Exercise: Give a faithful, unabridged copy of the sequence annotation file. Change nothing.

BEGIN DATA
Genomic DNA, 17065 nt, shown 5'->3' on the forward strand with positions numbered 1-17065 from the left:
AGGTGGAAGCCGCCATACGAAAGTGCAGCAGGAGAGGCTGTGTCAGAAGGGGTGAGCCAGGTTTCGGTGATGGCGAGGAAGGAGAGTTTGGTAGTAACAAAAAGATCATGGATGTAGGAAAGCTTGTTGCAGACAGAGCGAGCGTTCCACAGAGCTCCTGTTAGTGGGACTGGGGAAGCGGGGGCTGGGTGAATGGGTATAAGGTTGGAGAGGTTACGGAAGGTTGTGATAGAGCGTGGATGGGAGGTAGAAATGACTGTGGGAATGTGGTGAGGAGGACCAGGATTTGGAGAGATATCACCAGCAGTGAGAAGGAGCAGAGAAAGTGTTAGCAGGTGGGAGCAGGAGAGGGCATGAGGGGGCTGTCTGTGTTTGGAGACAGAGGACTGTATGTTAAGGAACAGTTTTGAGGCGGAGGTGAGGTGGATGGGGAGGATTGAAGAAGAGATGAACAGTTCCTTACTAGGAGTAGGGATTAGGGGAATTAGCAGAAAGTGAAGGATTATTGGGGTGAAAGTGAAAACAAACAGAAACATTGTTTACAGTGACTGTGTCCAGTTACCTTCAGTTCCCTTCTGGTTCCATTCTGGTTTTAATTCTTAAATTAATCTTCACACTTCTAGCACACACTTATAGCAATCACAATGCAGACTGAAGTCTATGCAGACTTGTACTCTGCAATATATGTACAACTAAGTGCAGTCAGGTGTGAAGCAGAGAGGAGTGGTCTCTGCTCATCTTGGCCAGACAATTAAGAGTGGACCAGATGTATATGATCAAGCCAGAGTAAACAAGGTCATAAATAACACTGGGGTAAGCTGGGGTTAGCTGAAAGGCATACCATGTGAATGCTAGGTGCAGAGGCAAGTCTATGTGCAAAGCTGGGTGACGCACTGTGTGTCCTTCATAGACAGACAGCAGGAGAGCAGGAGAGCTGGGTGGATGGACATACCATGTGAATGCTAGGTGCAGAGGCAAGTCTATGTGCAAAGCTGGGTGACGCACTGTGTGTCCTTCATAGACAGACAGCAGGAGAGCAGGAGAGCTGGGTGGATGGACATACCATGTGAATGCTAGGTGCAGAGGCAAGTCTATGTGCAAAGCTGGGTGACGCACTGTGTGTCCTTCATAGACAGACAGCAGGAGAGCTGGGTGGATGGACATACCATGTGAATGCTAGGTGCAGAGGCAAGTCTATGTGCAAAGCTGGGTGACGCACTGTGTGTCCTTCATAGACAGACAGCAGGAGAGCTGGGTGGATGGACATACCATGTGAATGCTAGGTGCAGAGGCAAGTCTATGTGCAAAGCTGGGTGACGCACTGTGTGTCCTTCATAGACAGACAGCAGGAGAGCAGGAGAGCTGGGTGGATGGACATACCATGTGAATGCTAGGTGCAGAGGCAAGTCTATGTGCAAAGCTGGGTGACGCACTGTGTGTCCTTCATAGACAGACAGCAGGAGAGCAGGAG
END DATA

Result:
Genomic DNA, 17065 nt, shown 5'->3' on the forward strand with positions numbered 1-17065 from the left:
AGGTGGAAGCCGCCATACGAAAGTGCAGCAGGAGAGGCTGTGTCAGAAGGGGTGAGCCAGGTTTCGGTGATGGCGAGGAAGGAGAGTTTGGTAGTAACAAAAAGATCATGGATGTAGGAAAGCTTGTTGCAGACAGAGCGAGCGTTCCACAGAGCTCCTGTTAGTGGGACTGGGGAAGCGGGGGCTGGGTGAATGGGTATAAGGTTGGAGAGGTTACGGAAGGTTGTGATAGAGCGTGGATGGGAGGTAGAAATGACTGTGGGAATGTGGTGAGGAGGACCAGGATTTGGAGAGATATCACCAGCAGTGAGAAGGAGCAGAGAAAGTGTTAGCAGGTGGGAGCAGGAGAGGGCATGAGGGGGCTGTCTGTGTTTGGAGACAGAGGACTGTATGTTAAGGAACAGTTTTGAGGCGGAGGTGAGGTGGATGGGGAGGATTGAAGAAGAGATGAACAGTTCCTTACTAGGAGTAGGGATTAGGGGAATTAGCAGAAAGTGAAGGATTATTGGGGTGAAAGTGAAAACAAACAGAAACATTGTTTACAGTGACTGTGTCCAGTTACCTTCAGTTCCCTTCTGGTTCCATTCTGGTTTTAATTCTTAAATTAATCTTCACACTTCTAGCACACACTTATAGCAATCACAATGCAGACTGAAGTCTATGCAGACTTGTACTCTGCAATATATGTACAACTAAGTGCAGTCAGGTGTGAAGCAGAGAGGAGTGGTCTCTGCTCATCTTGGCCAGACAATTAAGAGTGGACCAGATGTATATGATCAAGCCAGAGTAAACAAGGTCATAAATAACACTGGGGTAAGCTGGGGTTAGCTGAAAGGCATACCATGTGAATGCTAGGTGCAGAGGCAAGTCTATGTGCAAAGCTGGGTGACGCACTGTGTGTCCTTCATAGACAGACAGCAGGAGAGCAGGAGAGCTGGGTGGATGGACATACCATGTGAATGCTAGGTGCAGAGGCAAGTCTATGTGCAAAGCTGGGTGACGCACTGTGTGTCCTTCATAGACAGACAGCAGGAGAGCAGGAGAGCTGGGTGGATGGACATACCATGTGAATGCTAGGTGCAGAGGCAAGTCTATGTGCAAAGCTGGGTGACGCACTGTGTGTCCTTCATAGACAGACAGCAGGAGAGCTGGGTGGATGGACATACCATGTGAATGCTAGGTGCAGAGGCAAGTCTATGTGCAAAGCTGGGTGACGCACTGTGTGTCCTTCATAGACAGACAGCAGGAGAGCTGGGTGGATGGACATACCATGTGAATGCTAGGTGCAGAGGCAAGTCTATGTGCAAAGCTGGGTGACGCACTGTGTGTCCTTCATAGACAGACAGCAGGAGAGCAGGAGAGCTGGGTGGATGGACATACCATGTGAATGCTAGGTGCAGAGGCAAGTCTATGTGCAAAGCTGGGTGACGCACTGTGTGTCCTTCATAGACAGACAGCAGGAGAGCAGGAG